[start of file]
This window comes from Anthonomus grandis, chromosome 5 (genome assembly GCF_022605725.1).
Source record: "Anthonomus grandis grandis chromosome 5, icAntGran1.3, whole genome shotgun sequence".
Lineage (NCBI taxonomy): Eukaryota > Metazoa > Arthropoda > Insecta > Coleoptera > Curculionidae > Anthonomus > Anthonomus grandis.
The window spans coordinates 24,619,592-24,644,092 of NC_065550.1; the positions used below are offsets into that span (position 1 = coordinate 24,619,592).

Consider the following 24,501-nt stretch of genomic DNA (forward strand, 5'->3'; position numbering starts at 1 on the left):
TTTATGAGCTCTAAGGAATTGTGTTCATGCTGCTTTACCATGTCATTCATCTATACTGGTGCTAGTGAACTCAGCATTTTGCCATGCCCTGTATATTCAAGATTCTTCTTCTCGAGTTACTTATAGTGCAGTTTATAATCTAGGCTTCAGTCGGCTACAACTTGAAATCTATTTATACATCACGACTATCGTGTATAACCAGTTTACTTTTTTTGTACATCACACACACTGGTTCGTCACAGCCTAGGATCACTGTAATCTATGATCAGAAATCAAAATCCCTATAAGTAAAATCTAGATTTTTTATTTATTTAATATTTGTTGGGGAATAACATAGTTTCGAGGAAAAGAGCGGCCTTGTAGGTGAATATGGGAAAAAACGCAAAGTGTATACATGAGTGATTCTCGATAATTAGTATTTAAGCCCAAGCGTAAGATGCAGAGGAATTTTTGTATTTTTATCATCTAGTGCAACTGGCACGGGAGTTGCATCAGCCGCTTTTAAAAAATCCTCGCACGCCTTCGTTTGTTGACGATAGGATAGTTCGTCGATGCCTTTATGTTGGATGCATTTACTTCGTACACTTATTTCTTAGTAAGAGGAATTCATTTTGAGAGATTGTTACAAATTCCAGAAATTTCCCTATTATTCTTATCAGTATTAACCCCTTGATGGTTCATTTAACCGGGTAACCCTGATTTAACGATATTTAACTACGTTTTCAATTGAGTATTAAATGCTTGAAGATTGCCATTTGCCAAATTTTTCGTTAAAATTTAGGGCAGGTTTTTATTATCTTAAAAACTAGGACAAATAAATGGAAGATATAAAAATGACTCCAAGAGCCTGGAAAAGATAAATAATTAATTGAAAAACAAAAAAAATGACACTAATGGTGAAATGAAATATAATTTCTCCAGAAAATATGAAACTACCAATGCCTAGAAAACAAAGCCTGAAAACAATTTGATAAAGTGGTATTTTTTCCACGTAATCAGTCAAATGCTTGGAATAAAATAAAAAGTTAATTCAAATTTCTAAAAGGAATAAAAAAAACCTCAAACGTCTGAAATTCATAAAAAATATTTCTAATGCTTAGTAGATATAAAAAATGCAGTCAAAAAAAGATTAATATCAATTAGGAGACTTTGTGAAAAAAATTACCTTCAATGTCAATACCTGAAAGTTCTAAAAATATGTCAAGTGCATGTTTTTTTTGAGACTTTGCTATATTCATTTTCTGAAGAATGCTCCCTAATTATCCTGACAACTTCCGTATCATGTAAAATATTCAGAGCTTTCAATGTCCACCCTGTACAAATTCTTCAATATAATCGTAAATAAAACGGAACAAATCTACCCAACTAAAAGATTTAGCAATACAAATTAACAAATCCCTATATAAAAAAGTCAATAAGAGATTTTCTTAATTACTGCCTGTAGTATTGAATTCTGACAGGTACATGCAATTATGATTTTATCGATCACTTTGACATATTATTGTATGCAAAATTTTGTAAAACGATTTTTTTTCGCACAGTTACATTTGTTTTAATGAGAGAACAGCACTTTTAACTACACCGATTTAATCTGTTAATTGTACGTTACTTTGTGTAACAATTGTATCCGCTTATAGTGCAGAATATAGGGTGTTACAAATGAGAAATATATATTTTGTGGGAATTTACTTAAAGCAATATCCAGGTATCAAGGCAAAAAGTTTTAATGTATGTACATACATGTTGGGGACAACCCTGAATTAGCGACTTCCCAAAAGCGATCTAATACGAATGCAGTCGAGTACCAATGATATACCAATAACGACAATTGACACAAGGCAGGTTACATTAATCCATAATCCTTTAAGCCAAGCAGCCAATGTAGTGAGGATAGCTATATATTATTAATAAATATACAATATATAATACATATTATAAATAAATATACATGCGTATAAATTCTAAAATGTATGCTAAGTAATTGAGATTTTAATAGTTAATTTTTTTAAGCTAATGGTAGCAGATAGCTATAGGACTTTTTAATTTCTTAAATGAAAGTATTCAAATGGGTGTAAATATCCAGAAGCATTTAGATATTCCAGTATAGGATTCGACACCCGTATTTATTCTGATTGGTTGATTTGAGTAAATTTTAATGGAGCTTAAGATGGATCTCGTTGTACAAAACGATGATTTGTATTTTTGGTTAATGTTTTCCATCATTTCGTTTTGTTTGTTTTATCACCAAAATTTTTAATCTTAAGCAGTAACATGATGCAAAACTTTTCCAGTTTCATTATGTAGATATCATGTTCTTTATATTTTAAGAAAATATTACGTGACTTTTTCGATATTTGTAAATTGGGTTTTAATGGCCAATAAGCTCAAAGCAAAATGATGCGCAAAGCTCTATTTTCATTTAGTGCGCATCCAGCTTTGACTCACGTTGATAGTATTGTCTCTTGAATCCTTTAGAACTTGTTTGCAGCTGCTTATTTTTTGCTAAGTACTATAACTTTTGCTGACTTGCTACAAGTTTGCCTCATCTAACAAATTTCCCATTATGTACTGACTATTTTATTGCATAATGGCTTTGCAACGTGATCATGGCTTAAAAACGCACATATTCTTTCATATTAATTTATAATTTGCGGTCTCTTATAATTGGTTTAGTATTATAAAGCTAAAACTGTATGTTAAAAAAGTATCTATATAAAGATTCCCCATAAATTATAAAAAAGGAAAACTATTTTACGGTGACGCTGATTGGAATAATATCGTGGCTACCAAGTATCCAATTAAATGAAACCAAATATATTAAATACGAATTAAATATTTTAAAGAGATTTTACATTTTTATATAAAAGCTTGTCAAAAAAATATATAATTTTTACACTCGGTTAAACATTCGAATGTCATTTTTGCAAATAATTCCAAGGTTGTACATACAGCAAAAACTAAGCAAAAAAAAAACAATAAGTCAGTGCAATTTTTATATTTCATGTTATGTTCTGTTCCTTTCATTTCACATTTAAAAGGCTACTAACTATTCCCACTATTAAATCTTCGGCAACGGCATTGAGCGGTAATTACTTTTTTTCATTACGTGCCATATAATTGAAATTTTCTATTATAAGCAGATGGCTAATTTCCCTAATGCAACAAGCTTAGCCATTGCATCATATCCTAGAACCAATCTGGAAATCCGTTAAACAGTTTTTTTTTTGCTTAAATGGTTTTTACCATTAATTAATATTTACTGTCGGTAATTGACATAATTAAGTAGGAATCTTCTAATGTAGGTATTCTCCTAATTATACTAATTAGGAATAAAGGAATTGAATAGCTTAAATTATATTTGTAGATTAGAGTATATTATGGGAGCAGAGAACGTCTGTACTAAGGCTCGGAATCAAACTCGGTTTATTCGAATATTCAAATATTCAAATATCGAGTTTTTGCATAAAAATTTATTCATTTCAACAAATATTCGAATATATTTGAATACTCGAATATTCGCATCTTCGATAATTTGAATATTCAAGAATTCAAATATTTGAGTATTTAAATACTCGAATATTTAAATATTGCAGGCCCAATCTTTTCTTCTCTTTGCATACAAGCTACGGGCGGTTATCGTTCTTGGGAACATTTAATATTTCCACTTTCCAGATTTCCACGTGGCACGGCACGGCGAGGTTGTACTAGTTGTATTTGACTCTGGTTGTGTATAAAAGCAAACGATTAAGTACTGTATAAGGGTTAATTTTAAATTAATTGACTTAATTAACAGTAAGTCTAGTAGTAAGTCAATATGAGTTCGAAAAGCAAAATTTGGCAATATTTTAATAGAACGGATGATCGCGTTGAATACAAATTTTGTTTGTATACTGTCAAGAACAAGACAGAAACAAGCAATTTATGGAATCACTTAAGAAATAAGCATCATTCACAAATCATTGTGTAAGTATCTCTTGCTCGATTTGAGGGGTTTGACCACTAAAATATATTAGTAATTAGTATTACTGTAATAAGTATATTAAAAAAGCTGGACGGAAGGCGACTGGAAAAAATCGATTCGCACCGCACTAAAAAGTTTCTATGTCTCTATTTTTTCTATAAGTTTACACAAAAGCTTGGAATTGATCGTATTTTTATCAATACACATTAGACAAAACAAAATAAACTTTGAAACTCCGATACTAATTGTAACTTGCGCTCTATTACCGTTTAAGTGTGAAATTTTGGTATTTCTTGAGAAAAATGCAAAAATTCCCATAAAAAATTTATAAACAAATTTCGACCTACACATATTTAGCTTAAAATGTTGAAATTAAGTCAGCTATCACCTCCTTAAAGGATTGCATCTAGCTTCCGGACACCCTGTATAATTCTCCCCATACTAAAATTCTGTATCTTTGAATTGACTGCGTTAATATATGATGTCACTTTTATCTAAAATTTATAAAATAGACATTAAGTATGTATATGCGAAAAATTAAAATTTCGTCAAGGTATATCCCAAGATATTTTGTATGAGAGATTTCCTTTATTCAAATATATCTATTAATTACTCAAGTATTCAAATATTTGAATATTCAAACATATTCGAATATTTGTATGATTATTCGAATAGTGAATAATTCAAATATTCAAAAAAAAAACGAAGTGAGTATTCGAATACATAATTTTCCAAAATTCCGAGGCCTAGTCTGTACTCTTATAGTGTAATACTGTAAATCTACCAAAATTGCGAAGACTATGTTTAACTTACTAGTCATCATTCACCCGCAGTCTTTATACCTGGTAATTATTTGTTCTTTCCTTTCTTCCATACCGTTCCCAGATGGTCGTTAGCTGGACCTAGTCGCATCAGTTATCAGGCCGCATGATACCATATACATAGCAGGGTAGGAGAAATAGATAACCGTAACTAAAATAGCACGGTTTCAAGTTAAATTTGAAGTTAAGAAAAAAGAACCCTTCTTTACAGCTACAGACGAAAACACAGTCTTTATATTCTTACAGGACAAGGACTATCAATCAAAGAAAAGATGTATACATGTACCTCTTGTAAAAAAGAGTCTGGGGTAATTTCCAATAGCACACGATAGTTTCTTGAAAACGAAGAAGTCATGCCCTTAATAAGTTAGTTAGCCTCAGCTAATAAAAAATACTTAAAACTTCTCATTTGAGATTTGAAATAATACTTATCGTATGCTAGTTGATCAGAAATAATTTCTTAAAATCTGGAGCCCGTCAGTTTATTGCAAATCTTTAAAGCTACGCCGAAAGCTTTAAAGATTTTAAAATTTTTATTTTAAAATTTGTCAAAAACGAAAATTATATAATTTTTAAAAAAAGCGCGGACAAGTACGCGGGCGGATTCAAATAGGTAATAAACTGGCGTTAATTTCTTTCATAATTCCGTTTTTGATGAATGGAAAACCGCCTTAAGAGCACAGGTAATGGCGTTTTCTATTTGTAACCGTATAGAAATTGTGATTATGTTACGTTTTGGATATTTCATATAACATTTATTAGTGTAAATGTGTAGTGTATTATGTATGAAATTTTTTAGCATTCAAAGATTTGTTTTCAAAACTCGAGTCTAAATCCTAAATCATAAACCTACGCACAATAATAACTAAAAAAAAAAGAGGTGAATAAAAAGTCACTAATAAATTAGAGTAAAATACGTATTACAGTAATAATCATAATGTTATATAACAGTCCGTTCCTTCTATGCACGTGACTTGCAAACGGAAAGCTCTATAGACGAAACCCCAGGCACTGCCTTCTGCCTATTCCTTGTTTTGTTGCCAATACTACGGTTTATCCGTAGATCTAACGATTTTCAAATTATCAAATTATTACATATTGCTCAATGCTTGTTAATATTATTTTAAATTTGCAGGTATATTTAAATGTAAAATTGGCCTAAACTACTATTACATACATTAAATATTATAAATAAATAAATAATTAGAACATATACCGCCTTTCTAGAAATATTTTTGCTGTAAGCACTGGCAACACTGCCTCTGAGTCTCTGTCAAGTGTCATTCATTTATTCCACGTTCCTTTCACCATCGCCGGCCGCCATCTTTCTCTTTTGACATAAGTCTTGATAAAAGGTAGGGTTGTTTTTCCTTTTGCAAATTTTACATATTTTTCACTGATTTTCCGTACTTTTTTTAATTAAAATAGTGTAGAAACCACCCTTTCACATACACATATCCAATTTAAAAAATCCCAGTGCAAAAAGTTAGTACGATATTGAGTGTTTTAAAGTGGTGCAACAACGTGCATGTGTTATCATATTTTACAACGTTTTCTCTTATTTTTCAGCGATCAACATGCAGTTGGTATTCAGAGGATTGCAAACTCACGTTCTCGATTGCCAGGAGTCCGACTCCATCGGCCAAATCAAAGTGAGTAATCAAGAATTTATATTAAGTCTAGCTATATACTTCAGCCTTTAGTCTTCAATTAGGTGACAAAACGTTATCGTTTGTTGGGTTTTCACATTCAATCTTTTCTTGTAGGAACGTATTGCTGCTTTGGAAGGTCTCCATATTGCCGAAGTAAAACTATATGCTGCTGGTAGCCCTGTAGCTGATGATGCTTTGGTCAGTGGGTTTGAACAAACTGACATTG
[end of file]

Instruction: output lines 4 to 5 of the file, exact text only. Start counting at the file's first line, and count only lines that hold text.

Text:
The window spans coordinates 24,619,592-24,644,092 of NC_065550.1; the positions used below are offsets into that span (position 1 = coordinate 24,619,592).

Consider the following 24,501-nt stretch of genomic DNA (forward strand, 5'->3'; position numbering starts at 1 on the left):